Q: My mortgage terms allow me to pay interest only for the first five years. If I am current with my payments, will my lender extend the note?
A: Several years ago, when property values were increasing rapidly, lenders would have been willing to renew your loan. But things have changed. Interest-only, 100 percent mortgages are one of the major causes of the current mortgage meltdown. No one is eager to continue writing these loans.
I strongly urge you to refinance now. Your payment may increase, but in five years there's no telling whether you'll be able to get a new loan or what the rates or terms will be.
If your loan comes due and your house declines in value, no lender will lend you enough money to pay off a loan that exceeds the value of your home. Most lenders will now lend you only up to 90 or 95 percent of the appraised value.
Mortgages have financial benefits
Q: I'm hearing a lot about how owning is more expensive than renting. But no one discusses the positive tax consequences of owning. My husband and I would be paying close to $20,000 additional income tax each year without the mortgage interest deduction. (We wouldn't be able to itemize deductions without it.) Am I missing something, or is it just that for many people the mortgage interest doesn't make as much of a difference in their tax bill?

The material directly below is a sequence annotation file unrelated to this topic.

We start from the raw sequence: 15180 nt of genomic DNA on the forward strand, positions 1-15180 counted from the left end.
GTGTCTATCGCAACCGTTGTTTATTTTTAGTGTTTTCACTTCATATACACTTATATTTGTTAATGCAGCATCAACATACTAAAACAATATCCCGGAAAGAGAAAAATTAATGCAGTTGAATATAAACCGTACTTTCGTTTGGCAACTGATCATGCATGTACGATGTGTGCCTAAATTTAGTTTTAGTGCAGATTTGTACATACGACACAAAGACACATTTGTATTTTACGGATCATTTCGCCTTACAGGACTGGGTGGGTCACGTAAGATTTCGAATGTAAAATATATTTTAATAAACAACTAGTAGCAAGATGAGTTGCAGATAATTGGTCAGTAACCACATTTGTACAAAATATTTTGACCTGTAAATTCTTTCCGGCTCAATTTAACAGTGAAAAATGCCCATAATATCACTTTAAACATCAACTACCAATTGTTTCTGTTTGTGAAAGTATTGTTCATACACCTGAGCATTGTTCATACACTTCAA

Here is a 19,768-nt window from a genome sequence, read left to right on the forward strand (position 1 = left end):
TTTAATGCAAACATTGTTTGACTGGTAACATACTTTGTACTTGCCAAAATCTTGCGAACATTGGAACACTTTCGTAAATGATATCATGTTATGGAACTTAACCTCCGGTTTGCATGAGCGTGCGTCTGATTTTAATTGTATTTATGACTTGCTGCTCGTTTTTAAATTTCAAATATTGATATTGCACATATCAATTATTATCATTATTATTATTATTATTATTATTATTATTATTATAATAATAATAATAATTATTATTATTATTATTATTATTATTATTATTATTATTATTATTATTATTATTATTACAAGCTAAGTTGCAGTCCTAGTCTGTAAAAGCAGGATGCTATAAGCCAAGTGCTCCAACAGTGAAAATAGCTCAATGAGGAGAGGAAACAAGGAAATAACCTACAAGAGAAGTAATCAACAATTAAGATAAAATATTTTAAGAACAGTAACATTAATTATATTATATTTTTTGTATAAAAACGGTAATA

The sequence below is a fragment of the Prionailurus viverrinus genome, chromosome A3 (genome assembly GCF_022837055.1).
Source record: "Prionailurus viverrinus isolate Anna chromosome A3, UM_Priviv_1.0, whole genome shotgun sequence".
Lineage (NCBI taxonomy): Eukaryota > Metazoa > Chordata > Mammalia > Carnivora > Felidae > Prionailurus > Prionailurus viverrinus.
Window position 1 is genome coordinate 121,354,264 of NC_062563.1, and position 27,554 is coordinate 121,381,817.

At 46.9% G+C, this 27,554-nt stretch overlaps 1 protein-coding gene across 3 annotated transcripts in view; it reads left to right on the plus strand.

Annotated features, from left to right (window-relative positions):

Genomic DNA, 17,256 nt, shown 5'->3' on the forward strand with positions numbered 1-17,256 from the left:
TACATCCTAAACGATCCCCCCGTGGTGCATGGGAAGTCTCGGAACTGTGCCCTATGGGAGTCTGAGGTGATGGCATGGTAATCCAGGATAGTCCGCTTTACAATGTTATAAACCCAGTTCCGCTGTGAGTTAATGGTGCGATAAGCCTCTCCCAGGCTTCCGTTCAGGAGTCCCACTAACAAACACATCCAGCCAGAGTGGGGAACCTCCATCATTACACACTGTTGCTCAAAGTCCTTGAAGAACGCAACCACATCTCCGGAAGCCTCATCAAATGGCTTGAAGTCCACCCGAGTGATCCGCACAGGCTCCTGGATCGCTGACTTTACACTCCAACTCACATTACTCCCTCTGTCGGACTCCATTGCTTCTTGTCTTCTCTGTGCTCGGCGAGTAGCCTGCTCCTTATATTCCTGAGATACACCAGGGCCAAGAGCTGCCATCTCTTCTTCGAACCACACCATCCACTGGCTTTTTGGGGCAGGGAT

A: You have raised a very significant issue: Should you get a mortgage or pay all cash?
I have to disagree with your statement that no one ever discusses the tax consequences of ownership. Most financial columnists — and all mortgage lenders — tout the benefits of being able to deduct your mortgage interest when you file your annual income tax return. In my opinion, it makes no sense to own your house free and clear unless you have enough money stashed away and are comfortable that you will be able to financially cope with emergencies that may arise in the future.
Let's face it, however. If, for example, you are in the 28 percent tax bracket, for every dollar that you pay in interest to your mortgage lender, only 28 cents is deductible. The remaining 72 cents is just coming out of your pocket. But, as you suggest, if you did not have this deduction you would not be able to itemize. That's one clear advantage.
Perhaps the most significant advantage is that the money you have invested in your house is just dead equity. If your house appreciates in value, it would do so regardless of the amount of your equity. If your house depreciates, the equity is also going to go down.
Why not use this cash for other purposes? Or just put it in a safe, insured investment for a rainy day.
Benny Kass can be reached at firstname.lastname@example.org.